Next to Paul – the once zealous persecutor of the early followers of Jesus – James was the most dramatic conversion in the Bible. We don’t know the details of it, like we do with Paul, but we know that he not only became a believer; he became a leader of the early church on a par with the closest disciples of Jesus.
Like Paul and Peter, one of the other pillars of that early church, James would also die a martyr in the year 62 AD. We know this not from the Bible, but from the Jewish historian, Josephus. He records that Ananus, the newly crowned High Priest at the time,
“assembled the sanhedrim of judges, and brought before them the brother of Jesus, who was called Christ, whose name was James, and some others, [or, some of his companions]; and when he had formed an accusation against them as breakers of the law, he delivered them to be stoned….” (Josephus, Antiquities 20.197-201)
Later church historians added details to the way James died at the hands of the Jewish leaders in Jerusalem, but we can’t really affirm those details. We simply know that he died at the hands of the Jewish leaders in Jerusalem before the destruction of the Temple in Jerusalem by the Romans.
It is remarkable, however, that James, who was skeptical of his brother, became one his biggest supporters – the leader of Jesus, who was called the Christ, in the key Jewish city in all the world – after Jesus died. James was faithful to to his brother, of whom he was once counted as a skeptic, even to the point of death.
This makes little sense unless Jesus really did appear to James after his death in a resurrected body as Paul claimed. While the information we know of James is understated in the New Testament, it is of critical important testimony to the reliability and authentic of the gospel narrative and claims of Jesus: that he really did rise from the dead and really was who he claimed to be.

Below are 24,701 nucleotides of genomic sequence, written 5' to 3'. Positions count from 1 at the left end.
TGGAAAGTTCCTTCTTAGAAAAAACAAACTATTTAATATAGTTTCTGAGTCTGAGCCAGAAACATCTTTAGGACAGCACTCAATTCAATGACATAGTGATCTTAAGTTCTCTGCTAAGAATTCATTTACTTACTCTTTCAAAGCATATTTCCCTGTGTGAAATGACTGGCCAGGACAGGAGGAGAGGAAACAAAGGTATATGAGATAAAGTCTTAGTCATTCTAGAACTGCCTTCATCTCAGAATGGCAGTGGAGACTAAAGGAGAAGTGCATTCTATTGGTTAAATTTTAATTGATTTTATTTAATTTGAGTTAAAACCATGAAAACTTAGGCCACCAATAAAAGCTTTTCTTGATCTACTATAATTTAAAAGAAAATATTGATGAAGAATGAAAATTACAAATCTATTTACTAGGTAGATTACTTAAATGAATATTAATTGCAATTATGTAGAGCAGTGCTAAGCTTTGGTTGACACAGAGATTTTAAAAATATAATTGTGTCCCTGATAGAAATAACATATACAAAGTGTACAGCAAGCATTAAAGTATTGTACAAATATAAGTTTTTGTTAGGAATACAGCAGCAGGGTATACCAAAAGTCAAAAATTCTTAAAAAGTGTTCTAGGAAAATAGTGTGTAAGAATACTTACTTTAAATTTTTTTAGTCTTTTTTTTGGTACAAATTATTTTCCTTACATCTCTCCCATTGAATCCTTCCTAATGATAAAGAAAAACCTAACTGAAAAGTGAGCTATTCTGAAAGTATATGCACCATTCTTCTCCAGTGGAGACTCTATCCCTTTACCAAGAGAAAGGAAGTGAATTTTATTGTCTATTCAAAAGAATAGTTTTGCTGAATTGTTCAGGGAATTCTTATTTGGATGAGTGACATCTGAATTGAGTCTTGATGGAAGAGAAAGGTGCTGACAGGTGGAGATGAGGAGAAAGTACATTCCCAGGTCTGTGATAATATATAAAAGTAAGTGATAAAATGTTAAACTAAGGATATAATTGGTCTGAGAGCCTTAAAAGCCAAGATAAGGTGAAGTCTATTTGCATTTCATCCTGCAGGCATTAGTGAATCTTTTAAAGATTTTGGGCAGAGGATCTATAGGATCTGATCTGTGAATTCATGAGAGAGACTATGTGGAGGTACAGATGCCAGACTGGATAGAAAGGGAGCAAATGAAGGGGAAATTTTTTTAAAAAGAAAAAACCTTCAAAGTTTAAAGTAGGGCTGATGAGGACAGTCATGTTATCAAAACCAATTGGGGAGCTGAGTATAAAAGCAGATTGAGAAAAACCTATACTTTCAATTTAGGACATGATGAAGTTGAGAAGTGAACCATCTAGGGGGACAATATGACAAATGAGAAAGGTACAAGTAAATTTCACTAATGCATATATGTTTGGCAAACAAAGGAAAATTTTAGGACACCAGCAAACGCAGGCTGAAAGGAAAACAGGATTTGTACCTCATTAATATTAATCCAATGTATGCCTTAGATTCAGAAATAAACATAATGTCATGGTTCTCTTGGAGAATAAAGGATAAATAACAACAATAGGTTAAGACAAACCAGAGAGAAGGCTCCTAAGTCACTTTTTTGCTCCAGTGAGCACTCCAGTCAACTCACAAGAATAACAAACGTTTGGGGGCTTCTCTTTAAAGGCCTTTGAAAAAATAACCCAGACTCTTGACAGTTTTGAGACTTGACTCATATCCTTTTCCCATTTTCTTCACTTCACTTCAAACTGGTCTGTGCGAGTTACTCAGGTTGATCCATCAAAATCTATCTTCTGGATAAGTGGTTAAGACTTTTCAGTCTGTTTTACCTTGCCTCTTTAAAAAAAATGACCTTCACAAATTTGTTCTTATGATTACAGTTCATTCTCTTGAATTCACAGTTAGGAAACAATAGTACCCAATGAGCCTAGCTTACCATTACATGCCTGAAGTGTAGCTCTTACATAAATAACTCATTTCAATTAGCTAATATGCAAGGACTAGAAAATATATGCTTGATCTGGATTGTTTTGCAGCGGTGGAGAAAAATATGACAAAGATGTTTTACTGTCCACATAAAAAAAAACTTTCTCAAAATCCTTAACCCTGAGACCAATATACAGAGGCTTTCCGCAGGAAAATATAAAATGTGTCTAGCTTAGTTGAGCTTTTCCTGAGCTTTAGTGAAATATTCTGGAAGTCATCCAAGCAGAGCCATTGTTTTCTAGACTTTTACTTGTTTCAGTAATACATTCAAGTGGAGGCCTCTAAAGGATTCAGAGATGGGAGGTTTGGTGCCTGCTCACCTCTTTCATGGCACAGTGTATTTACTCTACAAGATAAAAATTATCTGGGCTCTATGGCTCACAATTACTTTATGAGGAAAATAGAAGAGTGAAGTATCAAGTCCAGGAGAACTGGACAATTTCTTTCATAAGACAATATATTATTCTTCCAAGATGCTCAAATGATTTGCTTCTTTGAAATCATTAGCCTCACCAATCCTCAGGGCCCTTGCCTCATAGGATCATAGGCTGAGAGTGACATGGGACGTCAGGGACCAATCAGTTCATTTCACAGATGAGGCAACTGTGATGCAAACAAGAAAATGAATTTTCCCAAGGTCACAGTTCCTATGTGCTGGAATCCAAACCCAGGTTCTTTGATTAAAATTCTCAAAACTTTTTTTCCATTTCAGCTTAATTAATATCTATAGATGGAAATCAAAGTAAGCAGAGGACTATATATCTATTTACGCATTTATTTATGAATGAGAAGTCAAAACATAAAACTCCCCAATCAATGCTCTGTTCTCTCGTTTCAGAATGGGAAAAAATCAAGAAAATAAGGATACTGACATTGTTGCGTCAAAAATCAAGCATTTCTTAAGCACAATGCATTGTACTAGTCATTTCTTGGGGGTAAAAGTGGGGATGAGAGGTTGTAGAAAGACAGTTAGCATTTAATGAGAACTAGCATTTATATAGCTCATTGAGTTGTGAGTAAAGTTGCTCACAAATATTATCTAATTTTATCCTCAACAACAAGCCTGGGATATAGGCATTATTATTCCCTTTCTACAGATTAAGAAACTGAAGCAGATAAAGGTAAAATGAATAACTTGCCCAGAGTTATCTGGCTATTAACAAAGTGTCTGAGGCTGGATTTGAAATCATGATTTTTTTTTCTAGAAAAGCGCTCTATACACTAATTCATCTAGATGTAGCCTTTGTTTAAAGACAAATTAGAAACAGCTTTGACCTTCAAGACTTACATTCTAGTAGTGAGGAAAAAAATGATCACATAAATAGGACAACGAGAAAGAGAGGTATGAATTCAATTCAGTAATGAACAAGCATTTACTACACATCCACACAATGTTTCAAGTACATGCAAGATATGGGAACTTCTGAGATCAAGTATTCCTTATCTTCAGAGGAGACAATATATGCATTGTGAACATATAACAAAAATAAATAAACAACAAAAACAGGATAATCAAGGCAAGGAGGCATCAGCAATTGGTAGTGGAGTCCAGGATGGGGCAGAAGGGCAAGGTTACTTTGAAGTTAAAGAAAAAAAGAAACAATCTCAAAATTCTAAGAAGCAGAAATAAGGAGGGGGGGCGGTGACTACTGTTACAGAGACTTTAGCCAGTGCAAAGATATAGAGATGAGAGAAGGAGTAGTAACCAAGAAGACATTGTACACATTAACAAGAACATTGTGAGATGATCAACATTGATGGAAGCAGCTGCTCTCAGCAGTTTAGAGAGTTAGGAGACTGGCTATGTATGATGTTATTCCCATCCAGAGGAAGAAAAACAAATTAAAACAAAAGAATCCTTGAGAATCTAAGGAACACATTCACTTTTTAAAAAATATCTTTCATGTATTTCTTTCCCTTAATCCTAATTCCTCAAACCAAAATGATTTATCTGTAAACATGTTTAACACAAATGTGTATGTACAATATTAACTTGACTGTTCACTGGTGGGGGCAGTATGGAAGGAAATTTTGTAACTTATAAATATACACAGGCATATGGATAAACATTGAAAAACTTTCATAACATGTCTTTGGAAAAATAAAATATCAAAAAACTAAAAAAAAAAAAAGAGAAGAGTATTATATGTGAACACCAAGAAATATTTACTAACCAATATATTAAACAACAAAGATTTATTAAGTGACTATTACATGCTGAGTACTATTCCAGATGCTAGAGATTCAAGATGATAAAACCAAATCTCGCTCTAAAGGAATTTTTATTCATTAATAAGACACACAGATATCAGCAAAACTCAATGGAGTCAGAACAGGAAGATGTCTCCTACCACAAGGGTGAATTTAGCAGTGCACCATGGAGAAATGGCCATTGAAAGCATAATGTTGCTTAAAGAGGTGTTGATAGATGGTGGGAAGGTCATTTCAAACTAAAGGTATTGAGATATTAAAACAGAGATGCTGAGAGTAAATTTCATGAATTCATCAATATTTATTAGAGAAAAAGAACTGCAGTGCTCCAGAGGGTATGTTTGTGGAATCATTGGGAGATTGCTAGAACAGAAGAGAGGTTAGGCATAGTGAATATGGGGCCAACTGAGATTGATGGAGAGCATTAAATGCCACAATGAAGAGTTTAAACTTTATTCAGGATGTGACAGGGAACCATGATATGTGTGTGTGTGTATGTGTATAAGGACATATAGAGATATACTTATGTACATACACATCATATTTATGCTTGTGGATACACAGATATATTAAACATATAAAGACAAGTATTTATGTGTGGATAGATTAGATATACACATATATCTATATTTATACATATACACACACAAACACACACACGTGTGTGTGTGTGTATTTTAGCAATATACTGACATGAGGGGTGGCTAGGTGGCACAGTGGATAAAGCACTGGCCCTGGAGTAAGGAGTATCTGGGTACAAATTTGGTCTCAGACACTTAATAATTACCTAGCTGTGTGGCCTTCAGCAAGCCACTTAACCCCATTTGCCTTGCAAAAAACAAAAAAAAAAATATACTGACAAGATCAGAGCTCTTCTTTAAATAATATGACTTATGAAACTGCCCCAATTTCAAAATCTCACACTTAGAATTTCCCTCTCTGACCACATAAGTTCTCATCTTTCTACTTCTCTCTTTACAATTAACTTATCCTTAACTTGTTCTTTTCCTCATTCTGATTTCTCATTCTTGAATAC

No one was in a better position to judge these things than his own brother, James. It is no small wonder that James was skeptical of his brother that he knew from childhood. It is a great wonder that James would become not only a believer, but a leader among the followers of Jesus after his death – unless, of course, Jesus really did rise from the dead and appear in person to him.
Several months after writing this, I came across the following short video on the subject of James, the brother of Jesus. The speaker, Brian Cunningham, makes similar observations about James and the import of his leadership in Jerusalem as I have. The import at the time, and now, was of a person who knew Jesus intimately, and was a skeptic before his death, who became an unflinching follower of Jesus after his death. Why? There is only one answer: because he saw Jesus risen from the dead.